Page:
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we are currently learning about MIP/MILP minimization at university and have become familiar with the branch-and-bound algorithm. Unfortunately, the relationship between upper bound, lower bound and dual bound (as shown here) is not clear to me, nor what the optimality gap is, or when a MIP can be solved optimally.

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For a minimization problem, the lower bound arises from the linear programming relaxation and is also called a dual bound, and the upper bound arises from a feasible solution and is also called a primal bound. That situation matches the linked picture.

For a maximization problem, the upper bound arises from the linear programming relaxation and is also called a dual bound, and the lower bound arises from a feasible solution and is also called a primal bound.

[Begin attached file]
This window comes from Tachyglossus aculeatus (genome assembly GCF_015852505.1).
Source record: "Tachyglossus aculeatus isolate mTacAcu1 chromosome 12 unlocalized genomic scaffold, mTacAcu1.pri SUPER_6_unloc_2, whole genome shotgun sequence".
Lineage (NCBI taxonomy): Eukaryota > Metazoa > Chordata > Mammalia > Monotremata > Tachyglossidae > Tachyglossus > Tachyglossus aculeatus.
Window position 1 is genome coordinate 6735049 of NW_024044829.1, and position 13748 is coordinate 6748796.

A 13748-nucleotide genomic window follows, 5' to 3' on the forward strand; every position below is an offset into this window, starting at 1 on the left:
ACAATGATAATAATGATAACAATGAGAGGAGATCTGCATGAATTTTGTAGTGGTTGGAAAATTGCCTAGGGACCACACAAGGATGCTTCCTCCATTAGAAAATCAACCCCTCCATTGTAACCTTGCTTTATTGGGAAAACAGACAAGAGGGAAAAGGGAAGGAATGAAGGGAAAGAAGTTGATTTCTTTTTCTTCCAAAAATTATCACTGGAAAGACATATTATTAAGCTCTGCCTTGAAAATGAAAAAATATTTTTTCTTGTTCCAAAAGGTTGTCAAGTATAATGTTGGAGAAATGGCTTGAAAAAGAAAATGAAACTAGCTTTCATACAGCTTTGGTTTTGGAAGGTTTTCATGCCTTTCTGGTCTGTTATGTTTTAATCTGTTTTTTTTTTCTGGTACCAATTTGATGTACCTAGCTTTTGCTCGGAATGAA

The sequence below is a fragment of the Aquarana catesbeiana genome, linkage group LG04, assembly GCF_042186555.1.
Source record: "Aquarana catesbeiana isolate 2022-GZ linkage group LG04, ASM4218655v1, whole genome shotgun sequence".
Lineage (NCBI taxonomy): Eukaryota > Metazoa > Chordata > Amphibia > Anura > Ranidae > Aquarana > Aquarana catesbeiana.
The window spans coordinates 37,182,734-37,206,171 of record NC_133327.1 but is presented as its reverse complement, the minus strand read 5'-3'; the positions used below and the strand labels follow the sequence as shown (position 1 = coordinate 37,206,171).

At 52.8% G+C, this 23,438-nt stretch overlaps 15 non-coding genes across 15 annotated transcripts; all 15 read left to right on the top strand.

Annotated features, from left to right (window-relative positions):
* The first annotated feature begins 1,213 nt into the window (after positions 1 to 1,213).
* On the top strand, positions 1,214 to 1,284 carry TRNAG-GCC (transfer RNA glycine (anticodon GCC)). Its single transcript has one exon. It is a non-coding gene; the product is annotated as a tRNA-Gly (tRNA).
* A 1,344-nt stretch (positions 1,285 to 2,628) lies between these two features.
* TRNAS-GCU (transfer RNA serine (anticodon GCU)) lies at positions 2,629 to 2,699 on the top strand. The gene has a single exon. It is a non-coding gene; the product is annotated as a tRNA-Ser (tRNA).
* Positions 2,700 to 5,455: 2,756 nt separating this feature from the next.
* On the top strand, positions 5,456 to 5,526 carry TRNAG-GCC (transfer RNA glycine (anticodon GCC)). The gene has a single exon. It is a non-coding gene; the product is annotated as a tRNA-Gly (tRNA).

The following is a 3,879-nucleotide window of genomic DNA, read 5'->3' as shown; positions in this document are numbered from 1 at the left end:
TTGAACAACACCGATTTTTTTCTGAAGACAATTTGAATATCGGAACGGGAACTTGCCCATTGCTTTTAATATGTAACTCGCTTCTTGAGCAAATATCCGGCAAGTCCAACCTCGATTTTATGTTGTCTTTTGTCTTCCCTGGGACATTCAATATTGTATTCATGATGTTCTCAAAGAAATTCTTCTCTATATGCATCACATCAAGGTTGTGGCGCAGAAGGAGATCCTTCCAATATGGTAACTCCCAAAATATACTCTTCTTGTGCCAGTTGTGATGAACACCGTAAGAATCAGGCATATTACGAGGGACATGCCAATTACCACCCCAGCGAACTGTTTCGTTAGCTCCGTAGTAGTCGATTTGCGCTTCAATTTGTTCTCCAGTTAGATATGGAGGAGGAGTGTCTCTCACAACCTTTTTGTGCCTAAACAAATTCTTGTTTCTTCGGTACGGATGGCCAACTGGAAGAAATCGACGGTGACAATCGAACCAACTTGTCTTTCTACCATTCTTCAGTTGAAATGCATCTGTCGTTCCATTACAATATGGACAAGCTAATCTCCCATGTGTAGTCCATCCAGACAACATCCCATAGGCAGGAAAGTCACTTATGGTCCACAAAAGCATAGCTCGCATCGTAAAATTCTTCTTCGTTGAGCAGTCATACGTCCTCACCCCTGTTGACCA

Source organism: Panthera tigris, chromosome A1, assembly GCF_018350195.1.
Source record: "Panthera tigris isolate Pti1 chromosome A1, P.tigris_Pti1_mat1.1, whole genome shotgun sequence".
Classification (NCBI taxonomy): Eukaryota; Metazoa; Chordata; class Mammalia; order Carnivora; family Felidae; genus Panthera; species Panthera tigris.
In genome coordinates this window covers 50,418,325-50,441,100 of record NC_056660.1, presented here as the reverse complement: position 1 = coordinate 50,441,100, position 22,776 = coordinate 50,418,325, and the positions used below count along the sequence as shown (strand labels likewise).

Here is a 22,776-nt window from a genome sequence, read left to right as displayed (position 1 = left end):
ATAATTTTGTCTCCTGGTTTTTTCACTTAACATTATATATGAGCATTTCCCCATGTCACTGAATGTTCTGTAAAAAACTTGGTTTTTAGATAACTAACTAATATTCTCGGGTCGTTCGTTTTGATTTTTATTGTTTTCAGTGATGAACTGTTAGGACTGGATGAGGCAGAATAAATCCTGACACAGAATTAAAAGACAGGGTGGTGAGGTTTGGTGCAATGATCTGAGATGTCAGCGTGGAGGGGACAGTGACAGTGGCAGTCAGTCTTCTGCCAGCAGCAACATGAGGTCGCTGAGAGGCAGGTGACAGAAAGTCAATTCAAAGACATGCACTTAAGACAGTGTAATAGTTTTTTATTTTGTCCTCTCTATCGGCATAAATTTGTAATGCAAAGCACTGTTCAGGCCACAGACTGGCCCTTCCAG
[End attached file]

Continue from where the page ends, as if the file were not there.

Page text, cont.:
The definition of optimality gap varies by solver and can be confusing to interpret when the bounds have opposite sign, but the general metric is a nonnegative ratio: $$\frac{\text{upper bound} - \text{lower bound}}{\epsilon+\text{absolute value of either lower bound or upper bound}},$$ where $\epsilon$ is a small positive constant to avoid division by $0$. The idea is that the gap decreases to $0$ as the solver finds better bounds, so it is a measure of progress toward optimally solving the problem. Most solvers allow you to set an optimality tolerance as a termination criterion so the solver will stop when it finds a feasible solution that is provably within that optimality gap.

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